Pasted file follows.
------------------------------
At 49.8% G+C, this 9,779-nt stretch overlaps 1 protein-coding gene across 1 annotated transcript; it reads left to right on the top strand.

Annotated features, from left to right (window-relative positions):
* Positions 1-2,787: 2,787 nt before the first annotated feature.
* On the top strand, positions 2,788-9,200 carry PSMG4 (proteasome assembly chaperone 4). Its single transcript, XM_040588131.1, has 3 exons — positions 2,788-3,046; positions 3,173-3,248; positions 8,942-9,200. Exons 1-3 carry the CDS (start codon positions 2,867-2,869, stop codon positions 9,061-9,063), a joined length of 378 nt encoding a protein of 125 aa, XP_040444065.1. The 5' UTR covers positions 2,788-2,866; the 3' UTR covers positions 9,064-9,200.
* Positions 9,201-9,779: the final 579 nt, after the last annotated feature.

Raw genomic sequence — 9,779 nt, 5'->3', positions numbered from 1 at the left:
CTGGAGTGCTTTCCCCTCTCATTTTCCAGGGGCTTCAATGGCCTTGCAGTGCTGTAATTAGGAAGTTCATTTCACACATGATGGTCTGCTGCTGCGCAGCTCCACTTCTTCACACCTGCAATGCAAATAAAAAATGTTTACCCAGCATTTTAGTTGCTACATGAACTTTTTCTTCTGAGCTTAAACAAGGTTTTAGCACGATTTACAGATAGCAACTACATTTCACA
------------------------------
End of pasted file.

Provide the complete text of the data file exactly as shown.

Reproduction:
At 49.8% G+C, this 9,779-nt stretch overlaps 1 protein-coding gene across 1 annotated transcript; it reads left to right on the top strand.

Annotated features, from left to right (window-relative positions):
* Positions 1-2,787: 2,787 nt before the first annotated feature.
* On the top strand, positions 2,788-9,200 carry PSMG4 (proteasome assembly chaperone 4). Its single transcript, XM_040588131.1, has 3 exons — positions 2,788-3,046; positions 3,173-3,248; positions 8,942-9,200. Exons 1-3 carry the CDS (start codon positions 2,867-2,869, stop codon positions 9,061-9,063), a joined length of 378 nt encoding a protein of 125 aa, XP_040444065.1. The 5' UTR covers positions 2,788-2,866; the 3' UTR covers positions 9,064-9,200.
* Positions 9,201-9,779: the final 579 nt, after the last annotated feature.

Raw genomic sequence — 9,779 nt, 5'->3', positions numbered from 1 at the left:
CTGGAGTGCTTTCCCCTCTCATTTTCCAGGGGCTTCAATGGCCTTGCAGTGCTGTAATTAGGAAGTTCATTTCACACATGATGGTCTGCTGCTGCGCAGCTCCACTTCTTCACACCTGCAATGCAAATAAAAAATGTTTACCCAGCATTTTAGTTGCTACATGAACTTTTTCTTCTGAGCTTAAACAAGGTTTTAGCACGATTTACAGATAGCAACTACATTTCACA